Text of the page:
alexa Use of a spectrophotometric bioassay for determination of microbial sensitivity to manuka honey.
Nutrition

Nutrition

Journal of Food Processing & Technology

Author(s): Patton T, Barrett J, Brennan J, Moran N

Abstract Share this page

Abstract The antimicrobial activity of manuka honey has been well documented (Molan, 1992a,b,c, 1997) [Molan, P.C., 1992. The antibacterial activity of honey. 1: the nature of the antibacterial activity. Bee World 73 (1) 5-28; Molan, P.C., 1992. The antibacterial activity of honey. 2: variation in the potency of the antibacterial activity. Bee World 73 (2) 59-76; Molan, P.C., 1992. Medicinal uses for honey. Beekeepers Quarterly 26; Molan, P.C., 1997. Finding New Zealand honeys with outstanding antibacterial and antifungal activity. New Zealand Beekeeper 4 (10) 20-26]. The current bioassays for determining this antimicrobial effect employ a well diffusion (Ahn and Stiles, 1990) [Ahn, C., Stiles, M.E., 1990. Antibacterial activity of lactic acid bacteria isolated from vacuum-packed meats. Journal of Applied Bacteriology 69, 302-310], (Weston et al., 1999) [Weston, R.J., Mitchell, K.R., Allen, K.L., 1999. Antibacterial phenolic components of New Zealand manuka honey. J. Food Chem. 64, 295-301] or disc diffusion (Taormina et al., 2001) [Taormina, Peter J., Niemira, Brendan A., Beuchat, Larry R., 2001. Inhibitory activity of honey against food borne pathogens as influenced by the presence of hydrogen peroxide and level of antioxidant power. Int. J. Food Microbiol. 69, 217-225] assay using zones of inhibition as indicators of bacterial susceptibility. The development of a 24-h spectrophotometric assay employing 96-well microtiter plates, that is more sensitive and more amenable to statistical analysis than the assays currently employed, was undertaken. This simple and rapid assay permits extensive kinetic studies even in the presence of low honey concentrations, and is capable of detecting inhibitory levels below those recorded for well or disc diffusion assays. In this paper, we compare the assay to both well and disc diffusion assays. The results we obtained for the spectrophotometric method MIC values show that this method has greater sensitivity than the standard well and disc diffusion assays. In addition, inter- and intra-assay variance for this method was investigated, demonstrating the methods reproducibility and repeatability. This article was published in J Microbiol Methods and referenced in Journal of Food Processing & Technology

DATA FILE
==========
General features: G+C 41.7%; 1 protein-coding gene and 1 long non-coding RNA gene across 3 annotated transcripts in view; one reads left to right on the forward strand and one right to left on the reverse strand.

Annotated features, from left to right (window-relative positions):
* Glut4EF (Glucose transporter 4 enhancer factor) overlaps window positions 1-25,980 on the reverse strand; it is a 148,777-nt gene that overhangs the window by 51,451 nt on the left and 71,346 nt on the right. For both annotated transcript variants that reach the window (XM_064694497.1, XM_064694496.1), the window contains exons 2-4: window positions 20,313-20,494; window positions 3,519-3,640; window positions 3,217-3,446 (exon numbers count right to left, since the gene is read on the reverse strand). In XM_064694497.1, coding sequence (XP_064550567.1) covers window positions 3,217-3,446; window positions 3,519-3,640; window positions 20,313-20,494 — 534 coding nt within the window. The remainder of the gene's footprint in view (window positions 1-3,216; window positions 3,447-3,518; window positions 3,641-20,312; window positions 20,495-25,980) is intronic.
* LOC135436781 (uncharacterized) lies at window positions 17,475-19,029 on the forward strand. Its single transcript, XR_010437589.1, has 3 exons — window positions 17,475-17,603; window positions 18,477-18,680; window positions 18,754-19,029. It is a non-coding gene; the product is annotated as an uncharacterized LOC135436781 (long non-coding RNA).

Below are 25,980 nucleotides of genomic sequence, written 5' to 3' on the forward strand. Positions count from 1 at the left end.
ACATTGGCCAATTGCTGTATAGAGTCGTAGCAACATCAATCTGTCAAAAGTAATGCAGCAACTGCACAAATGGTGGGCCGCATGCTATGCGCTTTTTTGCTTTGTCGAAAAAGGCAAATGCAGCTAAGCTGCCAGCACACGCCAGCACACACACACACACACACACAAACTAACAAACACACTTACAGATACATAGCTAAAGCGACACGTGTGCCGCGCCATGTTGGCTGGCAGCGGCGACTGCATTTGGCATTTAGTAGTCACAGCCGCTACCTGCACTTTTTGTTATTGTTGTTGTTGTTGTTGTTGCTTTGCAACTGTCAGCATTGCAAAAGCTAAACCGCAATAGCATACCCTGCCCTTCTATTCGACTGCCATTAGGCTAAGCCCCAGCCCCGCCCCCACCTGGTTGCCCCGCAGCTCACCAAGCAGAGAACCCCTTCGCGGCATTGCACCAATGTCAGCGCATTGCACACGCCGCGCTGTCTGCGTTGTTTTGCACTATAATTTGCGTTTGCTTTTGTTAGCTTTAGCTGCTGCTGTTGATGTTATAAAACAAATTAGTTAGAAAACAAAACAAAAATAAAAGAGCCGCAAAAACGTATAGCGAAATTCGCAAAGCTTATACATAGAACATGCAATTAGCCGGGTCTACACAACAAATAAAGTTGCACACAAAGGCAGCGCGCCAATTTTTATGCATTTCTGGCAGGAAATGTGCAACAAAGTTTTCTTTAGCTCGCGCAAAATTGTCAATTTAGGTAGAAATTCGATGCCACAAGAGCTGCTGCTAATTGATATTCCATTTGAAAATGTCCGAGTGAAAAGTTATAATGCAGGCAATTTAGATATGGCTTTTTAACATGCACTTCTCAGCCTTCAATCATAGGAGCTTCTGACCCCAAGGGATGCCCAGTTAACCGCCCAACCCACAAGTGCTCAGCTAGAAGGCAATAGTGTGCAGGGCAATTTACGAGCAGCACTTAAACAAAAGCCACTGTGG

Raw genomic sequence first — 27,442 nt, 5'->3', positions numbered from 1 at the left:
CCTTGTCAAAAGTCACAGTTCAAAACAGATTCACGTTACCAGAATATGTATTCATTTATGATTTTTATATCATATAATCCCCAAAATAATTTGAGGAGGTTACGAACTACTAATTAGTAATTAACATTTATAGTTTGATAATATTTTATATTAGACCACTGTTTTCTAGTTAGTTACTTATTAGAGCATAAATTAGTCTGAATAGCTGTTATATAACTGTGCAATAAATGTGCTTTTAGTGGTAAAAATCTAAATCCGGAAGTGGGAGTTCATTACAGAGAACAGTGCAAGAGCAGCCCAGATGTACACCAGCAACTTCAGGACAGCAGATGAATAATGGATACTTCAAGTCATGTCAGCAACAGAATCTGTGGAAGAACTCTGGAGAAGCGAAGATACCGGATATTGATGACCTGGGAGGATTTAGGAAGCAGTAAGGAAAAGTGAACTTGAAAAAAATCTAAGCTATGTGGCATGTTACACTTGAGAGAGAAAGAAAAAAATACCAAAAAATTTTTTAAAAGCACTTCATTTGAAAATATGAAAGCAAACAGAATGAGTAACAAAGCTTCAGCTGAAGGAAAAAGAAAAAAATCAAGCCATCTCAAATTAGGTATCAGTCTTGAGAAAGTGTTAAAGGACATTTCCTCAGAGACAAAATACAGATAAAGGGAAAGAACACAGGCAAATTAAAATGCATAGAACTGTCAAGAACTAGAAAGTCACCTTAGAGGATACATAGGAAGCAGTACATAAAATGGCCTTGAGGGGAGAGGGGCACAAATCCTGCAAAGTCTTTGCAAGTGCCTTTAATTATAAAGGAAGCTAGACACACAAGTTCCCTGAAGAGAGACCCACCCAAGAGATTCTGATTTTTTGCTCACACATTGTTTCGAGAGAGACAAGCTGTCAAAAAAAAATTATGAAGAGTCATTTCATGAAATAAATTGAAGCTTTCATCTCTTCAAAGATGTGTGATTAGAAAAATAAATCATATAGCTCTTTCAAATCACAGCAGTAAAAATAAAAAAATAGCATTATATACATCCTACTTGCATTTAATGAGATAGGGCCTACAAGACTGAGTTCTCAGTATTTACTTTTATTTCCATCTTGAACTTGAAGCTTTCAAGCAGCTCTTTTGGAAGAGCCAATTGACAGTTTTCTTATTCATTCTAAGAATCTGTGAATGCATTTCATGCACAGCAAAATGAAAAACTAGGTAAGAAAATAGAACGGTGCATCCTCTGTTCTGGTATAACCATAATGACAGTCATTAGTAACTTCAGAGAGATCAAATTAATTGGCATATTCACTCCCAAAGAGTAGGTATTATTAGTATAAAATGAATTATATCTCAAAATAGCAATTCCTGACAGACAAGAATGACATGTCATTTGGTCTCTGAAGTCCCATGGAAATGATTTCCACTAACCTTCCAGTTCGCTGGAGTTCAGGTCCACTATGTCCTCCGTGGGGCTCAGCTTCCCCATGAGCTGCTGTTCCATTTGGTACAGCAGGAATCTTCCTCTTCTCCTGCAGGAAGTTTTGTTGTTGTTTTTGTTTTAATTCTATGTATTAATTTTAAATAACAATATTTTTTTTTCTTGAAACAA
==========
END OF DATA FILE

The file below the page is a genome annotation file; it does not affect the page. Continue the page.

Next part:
Relevant Expert PPTs

Relevant Speaker PPTs

Recommended Conferences

Relevant Topics

Peer Reviewed Journals
 
Make the best use of Scientific Research and information from our 700 + peer reviewed, Open Access Journals
International Conferences 2017-18
 
Meet Inspiring Speakers and Experts at our 3000+ Global Annual Meetings

Contact Us

 
© 2008-2017 OMICS International - Open Access Publisher. Best viewed in Mozilla Firefox | Google Chrome | Above IE 7.0 version
adwords